Conductance Quantization

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Conductance Quantization. One-dimensional ballistic/coherent transport Landauer theory The role of contacts Quantum of electrical and thermal conductance One-dimensional Wiedemann-Franz law. “Ideal” Electrical Resistance in 1-D. Ohm’s Law: R = V/I [ Ω ] - PowerPoint PPT Presentation

Text of Conductance Quantization

ECE 598 EP

Conductance Quantization One-dimensional ballistic/coherent transport Landauer theory The role of contacts Quantum of electrical and thermal conductance One-dimensional Wiedemann-Franz law1 2010 Eric Pop, UIUCECE 598EP: Hot ChipsIdeal Electrical Resistance in 1-DOhms Law: R = V/I []Bulk materials, resistivity : R = L/ANanoscale systems (coherent transport)R (G = 1/R) is a global quantityR cannot be decomposed into subparts, or added up from pieces2

2010 Eric Pop, UIUCECE 598EP: Hot ChipsRemember (net) current Jx xnv where x = q or E

Lets focus on charge current flow, for nowConvert to integral over energy, use Fermi distribution

Charge & Energy Current Flow in 1-D3

Net contribution 2010 Eric Pop, UIUCECE 598EP: Hot ChipsConductance as TransmissionTwo terminals (S and D) with Fermi levels 1 and 2S and D are big, ideal electron reservoirs, MANY k-modesTransmission channel has only ONE mode, M = 14

S1D2

2010 Eric Pop, UIUCECE 598EP: Hot ChipsConductance of 1-D Quantum WireVoltage applied is Fermi level separation: qV = 1 - 2Channel = 1D, ballistic, coherent, no scattering (T=1)5

qV

01Dk-spacekxVI

quantum ofelectrical conductance(per spin per mode)x2 spingk+ = 1/2 2010 Eric Pop, UIUCECE 598EP: Hot ChipsQuasi-1D Channel in 2D Structure6

van Wees, Phys. Rev. Lett. (1988)spin 2010 Eric Pop, UIUCECE 598EP: Hot ChipsQuantum Conductance in Nanotubes2x sub-bands in nanotubes, and 2x from spinBest conductance of 4q2/h, or lowest R = 6,453 In practice we measure higher resistance, due to scattering, defects, imperfect contacts (Schottky barriers)7

S (Pd)D (Pd)SiO2CNTG (Si)

Javey et al., Phys. Rev. Lett. (2004)L = 60 nmVDS = 1 mV 2010 Eric Pop, UIUCECE 598EP: Hot ChipsFinite TemperaturesElectrons in leads according to Fermi-Dirac distribution

Conductance with n channels, at finite temperature T:

At even higher T: usual incoherent transport (dephasing due to inelastic scattering, phonons, etc.)8

2010 Eric Pop, UIUCECE 598EP: Hot ChipsWhere Is the Resistance?9

S. Datta, Electronic Transport in Mesoscopic Systems (1995) 2010 Eric Pop, UIUCECE 598EP: Hot ChipsMultiple Barriers, Coherent TransportPerfect transmission through resonant, quasi-bound states:10

Coherent, resonant transportL < L (phase-breaking length); electron is truly a wave 2010 Eric Pop, UIUCECE 598EP: Hot Chips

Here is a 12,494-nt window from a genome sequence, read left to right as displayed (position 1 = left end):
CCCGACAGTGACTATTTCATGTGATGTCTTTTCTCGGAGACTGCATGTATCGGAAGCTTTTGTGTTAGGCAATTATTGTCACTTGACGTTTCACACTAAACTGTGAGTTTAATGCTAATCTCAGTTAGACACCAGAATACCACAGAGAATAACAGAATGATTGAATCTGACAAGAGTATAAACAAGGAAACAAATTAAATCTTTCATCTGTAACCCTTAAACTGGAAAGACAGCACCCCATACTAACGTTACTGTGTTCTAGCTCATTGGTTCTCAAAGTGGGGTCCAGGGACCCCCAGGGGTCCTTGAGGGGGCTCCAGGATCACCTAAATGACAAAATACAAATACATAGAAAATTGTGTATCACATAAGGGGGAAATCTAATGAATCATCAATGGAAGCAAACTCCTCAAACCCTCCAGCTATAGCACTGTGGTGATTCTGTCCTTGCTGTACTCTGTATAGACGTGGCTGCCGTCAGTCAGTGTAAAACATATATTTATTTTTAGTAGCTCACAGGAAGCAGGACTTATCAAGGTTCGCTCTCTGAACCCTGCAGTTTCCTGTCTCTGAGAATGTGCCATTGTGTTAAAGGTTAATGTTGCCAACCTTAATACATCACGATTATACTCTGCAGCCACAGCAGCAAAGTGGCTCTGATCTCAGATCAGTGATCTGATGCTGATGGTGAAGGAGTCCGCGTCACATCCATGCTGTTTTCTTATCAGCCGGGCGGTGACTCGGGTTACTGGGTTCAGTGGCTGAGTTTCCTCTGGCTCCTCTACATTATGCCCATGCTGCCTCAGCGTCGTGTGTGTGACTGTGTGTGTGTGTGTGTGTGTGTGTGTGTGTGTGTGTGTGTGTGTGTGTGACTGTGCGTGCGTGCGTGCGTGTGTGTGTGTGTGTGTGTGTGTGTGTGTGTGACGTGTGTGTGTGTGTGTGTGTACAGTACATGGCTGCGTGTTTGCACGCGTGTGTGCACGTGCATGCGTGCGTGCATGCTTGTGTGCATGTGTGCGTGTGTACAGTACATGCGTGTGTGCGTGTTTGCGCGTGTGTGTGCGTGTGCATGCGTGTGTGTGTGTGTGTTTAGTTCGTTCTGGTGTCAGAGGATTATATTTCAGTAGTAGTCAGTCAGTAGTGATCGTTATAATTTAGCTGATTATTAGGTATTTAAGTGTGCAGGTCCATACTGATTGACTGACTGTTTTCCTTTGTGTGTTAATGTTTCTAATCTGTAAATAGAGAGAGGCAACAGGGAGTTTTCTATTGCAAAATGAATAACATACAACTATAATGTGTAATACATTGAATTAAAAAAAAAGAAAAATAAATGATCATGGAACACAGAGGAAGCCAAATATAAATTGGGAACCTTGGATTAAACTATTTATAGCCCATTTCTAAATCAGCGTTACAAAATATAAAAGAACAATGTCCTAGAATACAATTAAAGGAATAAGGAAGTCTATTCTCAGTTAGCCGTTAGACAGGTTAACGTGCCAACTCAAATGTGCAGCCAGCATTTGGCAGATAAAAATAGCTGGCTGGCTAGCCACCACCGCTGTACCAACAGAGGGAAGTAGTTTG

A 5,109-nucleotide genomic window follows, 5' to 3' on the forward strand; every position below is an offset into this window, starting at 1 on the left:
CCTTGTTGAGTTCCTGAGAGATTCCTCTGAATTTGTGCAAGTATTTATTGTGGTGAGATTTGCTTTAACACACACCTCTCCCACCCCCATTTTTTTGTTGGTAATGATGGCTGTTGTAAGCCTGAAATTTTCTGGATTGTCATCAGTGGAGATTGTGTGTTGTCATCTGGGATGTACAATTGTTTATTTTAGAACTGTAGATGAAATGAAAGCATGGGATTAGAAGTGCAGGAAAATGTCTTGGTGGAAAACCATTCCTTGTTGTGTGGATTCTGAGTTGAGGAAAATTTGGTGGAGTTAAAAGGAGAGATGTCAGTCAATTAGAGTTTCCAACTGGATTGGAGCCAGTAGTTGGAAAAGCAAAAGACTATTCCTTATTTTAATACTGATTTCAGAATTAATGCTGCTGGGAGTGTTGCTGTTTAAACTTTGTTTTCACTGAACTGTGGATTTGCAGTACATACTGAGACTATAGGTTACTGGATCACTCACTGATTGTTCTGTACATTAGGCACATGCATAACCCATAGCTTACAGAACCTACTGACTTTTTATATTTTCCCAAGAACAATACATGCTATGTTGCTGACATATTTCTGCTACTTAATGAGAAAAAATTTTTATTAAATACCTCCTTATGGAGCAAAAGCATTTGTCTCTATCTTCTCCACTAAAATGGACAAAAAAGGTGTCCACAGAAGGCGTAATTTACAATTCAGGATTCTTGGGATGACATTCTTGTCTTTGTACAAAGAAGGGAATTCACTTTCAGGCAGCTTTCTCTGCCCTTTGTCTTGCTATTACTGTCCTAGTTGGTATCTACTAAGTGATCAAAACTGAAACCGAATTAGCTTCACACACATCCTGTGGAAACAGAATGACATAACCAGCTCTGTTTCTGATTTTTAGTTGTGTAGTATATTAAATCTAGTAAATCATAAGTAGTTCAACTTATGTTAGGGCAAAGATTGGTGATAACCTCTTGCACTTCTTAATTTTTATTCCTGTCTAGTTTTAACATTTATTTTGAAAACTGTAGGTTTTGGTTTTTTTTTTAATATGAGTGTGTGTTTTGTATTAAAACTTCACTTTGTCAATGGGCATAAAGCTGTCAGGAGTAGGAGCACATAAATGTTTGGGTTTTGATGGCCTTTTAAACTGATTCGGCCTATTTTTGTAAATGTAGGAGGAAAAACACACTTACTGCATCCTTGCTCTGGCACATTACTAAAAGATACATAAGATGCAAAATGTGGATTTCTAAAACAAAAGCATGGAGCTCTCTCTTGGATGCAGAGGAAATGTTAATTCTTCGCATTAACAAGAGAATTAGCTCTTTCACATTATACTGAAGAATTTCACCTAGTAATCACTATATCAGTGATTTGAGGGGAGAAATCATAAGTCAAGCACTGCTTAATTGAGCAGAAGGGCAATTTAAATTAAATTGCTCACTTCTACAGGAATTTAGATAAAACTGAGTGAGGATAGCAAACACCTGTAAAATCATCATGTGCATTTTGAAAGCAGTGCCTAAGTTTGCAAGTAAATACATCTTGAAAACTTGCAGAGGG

Multiple Barriers, Incoherent TransportTotal transmission (no interference term):

Resistance (scatterers in series):

Ohmic addition of resistances from independent scatterers11

L > L (phase-breaking length); electron phase gets randomized at, or between scattering sites

average meanfree path; rememberMatthiessens rule! 2010 Eric Pop, UIUCECE 598EP: Hot ChipsWhere Is the Power (I2R) Dissipated?Consider, e.g., a single nanotubeCase I:L > R ~ h/4e2(1 + L/)Power I2R ?

Remember12

2010 Eric Pop, UIUCECE 598EP: Hot Chips1D Wiedemann-Franz Law (WFL)Does the WFL hold in 1D? YES1D ballistic electrons carry energy too, what is their equivalent thermal conductance?13

(x2 if electron spin included)Greiner, Phys. Rev. Lett. (1997)

nW/K at 300 K 2010 Eric Pop, UIUCECE 598EP: Hot ChipsPhonon Quantum Thermal ConductanceSame thermal conductance quantum, irrespective of the carrier statistics (Fermi-Dirac vs. Bose-Einstein)14>> syms x;>> int(x^2*exp(x)/(exp(x)+1)^2,0,Inf)ans =1/6*pi^2Matlab tip:

Phonon Gth measurement inGaAs bridge at T < 1 KSchwab, Nature (2000)

Single nanotube Gth=2.4 nW/K at T=300KPop, Nano Lett. (2006)nW/K at 300 K

2010 Eric Pop, UIUCECE 598EP: Hot ChipsElectrical vs. Thermal Conductance G0Electrical experiments steps in the conductance (not observed in thermal experiments)In electrical experiments the chemical potential (Fermi level) and temperature can be independently variedConsequently, at low-T the sharp edge of the Fermi-Dirac function can be swept through 1-D modesElectrical (electron) conductance quantum: G0 = (dIe/dV)|low dVIn thermal (phonon) experiments only the temperature can be sweptThe broader Bose-Einstein distribution smears out all features except the lowest lying modes at low temperaturesThermal (phonon) conductance quantum: G0 = (dQth/dT) |low dT15 2010 Eric Pop, UIUCECE 598EP: Hot ChipsSingle energy barrier how do you get across?

Double barrier: transmission through quasi-bound (QB) states

Generally, need ~ L L (phase-breaking length)

Back to the Quantum-Coherent Regime16EQBEQB

thermionic emissiontunneling or reflectionfFD(E)E 2010 Eric Pop, UIUCECE 598EP: Hot ChipsWentzel-Kramers-Brillouin (WKB)Assume smoothly varying potential barrier, no reflections17

tunneling onlyfFD(Ex)Ex

ABE||

k(x) depends onenergy dispersion

E.g. in 3D, the net current is:0LFancier version ofLandauer formula! 2010 Eric Pop, UIUCECE 598EP: Hot ChipsBand-to-Band TunnelingAssuming parabolic energy dispersion E(k) = 2k2/2m*

E.g. band-to-band (Zener) tunnelingin silicon diode18

F = electric field

See, e.g. Kane, J. Appl. Phys. 32, 83 (1961) 2010 Eric Pop, UIUCECE 598EP: Hot Chips